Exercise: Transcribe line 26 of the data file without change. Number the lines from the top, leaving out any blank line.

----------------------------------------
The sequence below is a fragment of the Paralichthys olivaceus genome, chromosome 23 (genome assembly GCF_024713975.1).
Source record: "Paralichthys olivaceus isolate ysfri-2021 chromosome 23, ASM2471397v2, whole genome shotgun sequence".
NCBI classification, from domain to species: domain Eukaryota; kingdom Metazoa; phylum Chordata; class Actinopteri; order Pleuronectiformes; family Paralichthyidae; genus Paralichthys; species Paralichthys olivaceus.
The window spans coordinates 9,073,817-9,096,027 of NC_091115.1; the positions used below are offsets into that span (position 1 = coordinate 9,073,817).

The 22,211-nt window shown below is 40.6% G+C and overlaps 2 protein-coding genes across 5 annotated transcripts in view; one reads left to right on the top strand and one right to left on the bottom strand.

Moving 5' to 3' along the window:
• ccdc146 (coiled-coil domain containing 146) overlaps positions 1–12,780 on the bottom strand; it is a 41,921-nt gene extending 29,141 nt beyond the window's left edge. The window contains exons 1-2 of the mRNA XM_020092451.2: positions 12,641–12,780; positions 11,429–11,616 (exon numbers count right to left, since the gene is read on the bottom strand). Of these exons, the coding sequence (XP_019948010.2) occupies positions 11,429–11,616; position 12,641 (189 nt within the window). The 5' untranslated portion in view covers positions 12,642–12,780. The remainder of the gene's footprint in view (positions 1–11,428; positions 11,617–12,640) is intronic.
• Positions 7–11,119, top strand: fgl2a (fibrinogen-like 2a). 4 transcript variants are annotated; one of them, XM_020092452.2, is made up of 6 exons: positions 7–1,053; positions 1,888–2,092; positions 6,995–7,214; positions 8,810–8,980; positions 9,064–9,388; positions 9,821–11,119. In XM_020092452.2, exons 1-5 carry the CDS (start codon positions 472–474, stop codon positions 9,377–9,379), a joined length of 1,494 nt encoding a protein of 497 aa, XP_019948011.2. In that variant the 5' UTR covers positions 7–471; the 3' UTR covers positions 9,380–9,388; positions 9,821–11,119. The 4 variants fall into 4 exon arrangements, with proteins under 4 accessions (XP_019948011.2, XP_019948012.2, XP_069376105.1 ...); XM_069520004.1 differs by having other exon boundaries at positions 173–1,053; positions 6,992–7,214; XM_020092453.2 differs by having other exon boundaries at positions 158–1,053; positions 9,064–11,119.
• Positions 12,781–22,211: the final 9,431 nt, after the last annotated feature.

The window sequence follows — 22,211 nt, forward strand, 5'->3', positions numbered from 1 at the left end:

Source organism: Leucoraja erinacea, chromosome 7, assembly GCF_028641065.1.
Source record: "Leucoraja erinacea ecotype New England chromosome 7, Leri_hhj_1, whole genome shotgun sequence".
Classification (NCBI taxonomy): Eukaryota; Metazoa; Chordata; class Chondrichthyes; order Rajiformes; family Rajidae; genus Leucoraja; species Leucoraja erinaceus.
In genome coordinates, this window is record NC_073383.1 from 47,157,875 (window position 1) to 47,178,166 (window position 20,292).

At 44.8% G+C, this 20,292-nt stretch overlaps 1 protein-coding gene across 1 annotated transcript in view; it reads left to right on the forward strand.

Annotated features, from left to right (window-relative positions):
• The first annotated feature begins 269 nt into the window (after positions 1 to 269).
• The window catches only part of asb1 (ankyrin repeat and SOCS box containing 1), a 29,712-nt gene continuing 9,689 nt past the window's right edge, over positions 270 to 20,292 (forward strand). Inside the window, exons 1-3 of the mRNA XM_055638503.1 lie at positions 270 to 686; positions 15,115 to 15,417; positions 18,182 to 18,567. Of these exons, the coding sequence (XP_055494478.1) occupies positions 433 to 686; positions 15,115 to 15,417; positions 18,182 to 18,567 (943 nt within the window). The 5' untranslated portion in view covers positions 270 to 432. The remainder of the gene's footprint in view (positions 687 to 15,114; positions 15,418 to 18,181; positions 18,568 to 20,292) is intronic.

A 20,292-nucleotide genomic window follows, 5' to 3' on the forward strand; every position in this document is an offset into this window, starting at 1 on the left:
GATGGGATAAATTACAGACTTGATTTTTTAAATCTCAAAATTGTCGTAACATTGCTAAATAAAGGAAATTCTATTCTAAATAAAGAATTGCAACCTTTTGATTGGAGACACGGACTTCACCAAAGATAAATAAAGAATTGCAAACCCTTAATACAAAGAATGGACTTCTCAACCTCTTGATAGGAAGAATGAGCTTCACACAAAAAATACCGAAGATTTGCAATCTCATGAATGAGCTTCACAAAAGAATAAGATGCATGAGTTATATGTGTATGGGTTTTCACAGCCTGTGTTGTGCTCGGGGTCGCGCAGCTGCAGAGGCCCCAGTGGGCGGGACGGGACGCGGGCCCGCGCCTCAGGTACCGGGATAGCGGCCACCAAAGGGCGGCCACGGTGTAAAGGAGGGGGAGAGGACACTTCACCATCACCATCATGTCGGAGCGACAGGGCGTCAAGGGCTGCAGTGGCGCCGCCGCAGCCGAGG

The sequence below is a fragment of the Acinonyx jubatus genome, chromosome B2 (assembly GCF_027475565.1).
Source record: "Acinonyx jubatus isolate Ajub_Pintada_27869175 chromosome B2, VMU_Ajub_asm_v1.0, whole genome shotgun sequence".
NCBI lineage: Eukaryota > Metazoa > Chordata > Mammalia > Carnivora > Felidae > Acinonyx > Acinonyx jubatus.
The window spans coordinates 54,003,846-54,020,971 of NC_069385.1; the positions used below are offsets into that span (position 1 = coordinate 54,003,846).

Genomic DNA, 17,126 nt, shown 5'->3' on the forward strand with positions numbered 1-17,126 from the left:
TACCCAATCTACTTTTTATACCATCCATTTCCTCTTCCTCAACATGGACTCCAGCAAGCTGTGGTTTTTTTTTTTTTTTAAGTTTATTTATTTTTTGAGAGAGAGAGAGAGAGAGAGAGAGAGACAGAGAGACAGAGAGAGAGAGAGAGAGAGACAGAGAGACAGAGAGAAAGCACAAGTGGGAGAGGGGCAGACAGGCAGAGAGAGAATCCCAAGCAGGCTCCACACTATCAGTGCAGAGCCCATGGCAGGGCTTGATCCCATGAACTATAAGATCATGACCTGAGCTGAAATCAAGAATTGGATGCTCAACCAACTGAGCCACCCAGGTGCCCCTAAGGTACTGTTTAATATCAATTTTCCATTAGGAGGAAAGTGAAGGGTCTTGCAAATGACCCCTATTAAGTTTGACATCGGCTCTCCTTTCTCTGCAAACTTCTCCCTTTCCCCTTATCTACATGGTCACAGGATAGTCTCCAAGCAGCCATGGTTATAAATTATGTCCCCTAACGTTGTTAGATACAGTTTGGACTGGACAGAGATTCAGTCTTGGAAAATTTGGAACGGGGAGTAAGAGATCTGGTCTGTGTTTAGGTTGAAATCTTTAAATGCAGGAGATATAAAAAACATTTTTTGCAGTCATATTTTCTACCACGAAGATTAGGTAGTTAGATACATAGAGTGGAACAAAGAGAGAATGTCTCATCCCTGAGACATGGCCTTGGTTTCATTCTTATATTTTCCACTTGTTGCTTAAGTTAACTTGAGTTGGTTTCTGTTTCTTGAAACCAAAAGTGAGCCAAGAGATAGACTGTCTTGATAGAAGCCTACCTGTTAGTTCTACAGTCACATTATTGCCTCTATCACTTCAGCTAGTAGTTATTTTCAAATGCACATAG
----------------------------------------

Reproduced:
TACCCAATCTACTTTTTATACCATCCATTTCCTCTTCCTCAACATGGACTCCAGCAAGCTGTGGTTTTTTTTTTTTTTTAAGTTTATTTATTTTTTGAGAGAGAGAGAGAGAGAGAGAGAGAGACAGAGAGACAGAGAGAGAGAGAGAGAGAGACAGAGAGACAGAGAGAAAGCACAAGTGGGAGAGGGGCAGACAGGCAGAGAGAGAATCCCAAGCAGGCTCCACACTATCAGTGCAGAGCCCATGGCAGGGCTTGATCCCATGAACTATAAGATCATGACCTGAGCTGAAATCAAGAATTGGATGCTCAACCAACTGAGCCACCCAGGTGCCCCTAAGGTACTGTTTAATATCAATTTTCCATTAGGAGGAAAGTGAAGGGTCTTGCAAATGACCCCTATTAAGTTTGACATCGGCTCTCCTTTCTCTGCAAACTTCTCCCTTTCCCCTTATCTACATGGTCACAGGATAGTCTCCAAGCAGCCATGGTTATAAATTATGTCCCCTAACGTTGTTAGATACAGTTTGGACTGGACAGAGATTCAGTCTTGGAAAATTTGGAACGGGGAGTAAGAGATCTGGTCTGTGTTTAGGTTGAAATCTTTAAATGCAGGAGATATAAAAAACATTTTTTGCAGTCATATTTTCTACCACGAAGATTAGGTAGTTAGATACATAGAGTGGAACAAAGAGAGAATGTCTCATCCCTGAGACATGGCCTTGGTTTCATTCTTATATTTTCCACTTGTTGCTTAAGTTAACTTGAGTTGGTTTCTGTTTCTTGAAACCAAAAGTGAGCCAAGAGATAGACTGTCTTGATAGAAGCCTACCTGTTAGTTCTACAGTCACATTATTGCCTCTATCACTTCAGCTAGTAGTTATTTTCAAATGCACATAG